You want me to be the monster? Ana lifted her gaze to the corridor where Ramson had disappeared. I’ll be the monster.
Reaching into that twisted place within her, Ana stretched her Affinity.
It was like lighting a candle. The shadows that had been pulling at her senses burst into light as her Affinity reached out to the very element that made her monstrous: blood.
It was everywhere: inside every prisoner in the cells surrounding her, splattered and streaked on the filthy walls like paint, from vivid red to faded rust. She could close her eyes and not see, but feel it, shaping the world around her and gradually, several corridors down, fading into nothingness beyond her reach. She sensed it coursing through veins, as powerful as rivers and as quiet as streams, or still and stale as death.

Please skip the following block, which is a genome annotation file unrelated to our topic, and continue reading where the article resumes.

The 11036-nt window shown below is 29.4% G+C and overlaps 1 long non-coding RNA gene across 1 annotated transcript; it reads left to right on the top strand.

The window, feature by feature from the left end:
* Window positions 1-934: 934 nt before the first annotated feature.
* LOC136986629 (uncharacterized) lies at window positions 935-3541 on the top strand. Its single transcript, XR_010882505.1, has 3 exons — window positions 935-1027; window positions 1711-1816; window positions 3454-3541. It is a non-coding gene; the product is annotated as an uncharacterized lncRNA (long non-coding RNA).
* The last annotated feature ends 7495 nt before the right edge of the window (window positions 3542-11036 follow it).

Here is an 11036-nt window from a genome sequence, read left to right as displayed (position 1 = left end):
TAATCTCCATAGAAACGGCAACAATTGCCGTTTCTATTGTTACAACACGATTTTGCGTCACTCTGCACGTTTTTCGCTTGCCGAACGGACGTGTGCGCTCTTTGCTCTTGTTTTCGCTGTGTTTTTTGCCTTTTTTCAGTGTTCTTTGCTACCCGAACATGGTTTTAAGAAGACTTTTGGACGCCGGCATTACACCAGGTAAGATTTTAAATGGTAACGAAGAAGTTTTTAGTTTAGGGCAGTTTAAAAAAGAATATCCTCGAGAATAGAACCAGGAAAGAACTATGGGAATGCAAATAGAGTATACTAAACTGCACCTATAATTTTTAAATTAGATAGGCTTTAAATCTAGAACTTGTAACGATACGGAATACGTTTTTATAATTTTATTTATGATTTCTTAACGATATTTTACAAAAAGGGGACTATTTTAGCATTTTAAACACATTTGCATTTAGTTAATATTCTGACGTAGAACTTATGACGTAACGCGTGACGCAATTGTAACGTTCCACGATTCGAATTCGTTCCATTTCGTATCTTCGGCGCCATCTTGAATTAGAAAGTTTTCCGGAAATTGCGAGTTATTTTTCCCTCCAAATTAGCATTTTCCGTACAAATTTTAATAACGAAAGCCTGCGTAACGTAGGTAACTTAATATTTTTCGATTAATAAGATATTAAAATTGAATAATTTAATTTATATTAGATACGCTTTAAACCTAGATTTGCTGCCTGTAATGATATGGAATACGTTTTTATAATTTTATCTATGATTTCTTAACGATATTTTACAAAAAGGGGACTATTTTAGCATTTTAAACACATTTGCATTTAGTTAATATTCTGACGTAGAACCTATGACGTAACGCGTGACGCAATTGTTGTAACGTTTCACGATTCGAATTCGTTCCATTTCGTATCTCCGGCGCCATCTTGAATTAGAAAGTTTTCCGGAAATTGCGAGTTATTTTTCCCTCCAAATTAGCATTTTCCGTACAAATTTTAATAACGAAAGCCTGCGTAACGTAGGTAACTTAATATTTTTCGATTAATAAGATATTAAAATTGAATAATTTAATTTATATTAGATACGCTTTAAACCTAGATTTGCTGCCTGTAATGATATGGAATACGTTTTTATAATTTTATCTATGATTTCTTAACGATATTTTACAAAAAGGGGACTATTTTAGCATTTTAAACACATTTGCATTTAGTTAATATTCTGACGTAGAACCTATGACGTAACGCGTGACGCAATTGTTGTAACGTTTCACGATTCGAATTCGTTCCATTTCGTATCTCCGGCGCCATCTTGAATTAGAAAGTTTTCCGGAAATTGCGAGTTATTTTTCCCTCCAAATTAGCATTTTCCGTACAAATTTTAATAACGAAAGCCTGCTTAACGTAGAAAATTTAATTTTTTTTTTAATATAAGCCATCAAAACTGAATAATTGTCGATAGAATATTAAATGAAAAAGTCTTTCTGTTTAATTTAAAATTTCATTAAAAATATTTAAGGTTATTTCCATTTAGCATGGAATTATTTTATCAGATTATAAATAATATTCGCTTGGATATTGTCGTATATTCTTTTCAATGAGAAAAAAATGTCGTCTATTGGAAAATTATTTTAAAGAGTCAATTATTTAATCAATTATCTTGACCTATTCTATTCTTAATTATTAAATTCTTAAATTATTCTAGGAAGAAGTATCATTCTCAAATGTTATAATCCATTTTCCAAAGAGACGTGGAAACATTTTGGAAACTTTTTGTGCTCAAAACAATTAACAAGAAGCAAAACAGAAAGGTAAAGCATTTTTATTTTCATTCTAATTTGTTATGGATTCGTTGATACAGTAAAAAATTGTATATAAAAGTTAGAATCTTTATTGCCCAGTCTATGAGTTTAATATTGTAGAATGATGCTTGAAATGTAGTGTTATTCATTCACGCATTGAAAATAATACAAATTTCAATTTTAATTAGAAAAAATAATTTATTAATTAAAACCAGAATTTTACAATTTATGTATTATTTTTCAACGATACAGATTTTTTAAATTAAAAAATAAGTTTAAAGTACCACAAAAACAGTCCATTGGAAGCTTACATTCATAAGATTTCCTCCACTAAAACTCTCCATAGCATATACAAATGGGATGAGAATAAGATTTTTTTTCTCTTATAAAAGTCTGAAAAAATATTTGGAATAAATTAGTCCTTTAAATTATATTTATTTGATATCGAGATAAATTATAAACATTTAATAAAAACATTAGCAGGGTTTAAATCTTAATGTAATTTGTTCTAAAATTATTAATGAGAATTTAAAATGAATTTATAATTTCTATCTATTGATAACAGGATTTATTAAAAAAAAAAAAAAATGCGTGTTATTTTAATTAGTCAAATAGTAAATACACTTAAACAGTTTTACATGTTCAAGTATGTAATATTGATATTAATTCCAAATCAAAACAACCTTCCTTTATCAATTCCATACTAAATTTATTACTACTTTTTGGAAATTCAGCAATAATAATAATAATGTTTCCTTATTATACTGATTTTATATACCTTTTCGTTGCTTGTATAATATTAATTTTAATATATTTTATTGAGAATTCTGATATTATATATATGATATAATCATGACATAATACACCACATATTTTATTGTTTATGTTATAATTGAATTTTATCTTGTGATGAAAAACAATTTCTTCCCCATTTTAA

Ana stretched her hands, feeling as though she was breathing in deeply for the first time in a long time. All this blood. All this power. All hers to command.
She found the con man easily, the adrenaline pumping through his body lighting him like a blazing torch among flickering candles. She focused her Affinity on his blood and pulled. A strange sense of exhilaration filled her as the blood obeyed, every drop in Quicktongue’s body leaping to her desire. Ana drew a deep breath and realized that she was smiling. Little monster, a voice whispered in her mind—only, this time, it was her own. Perhaps Sadov had been right after all.
Perhaps there was some twisted part of her that was monstrous, no matter how hard she tried to fight it.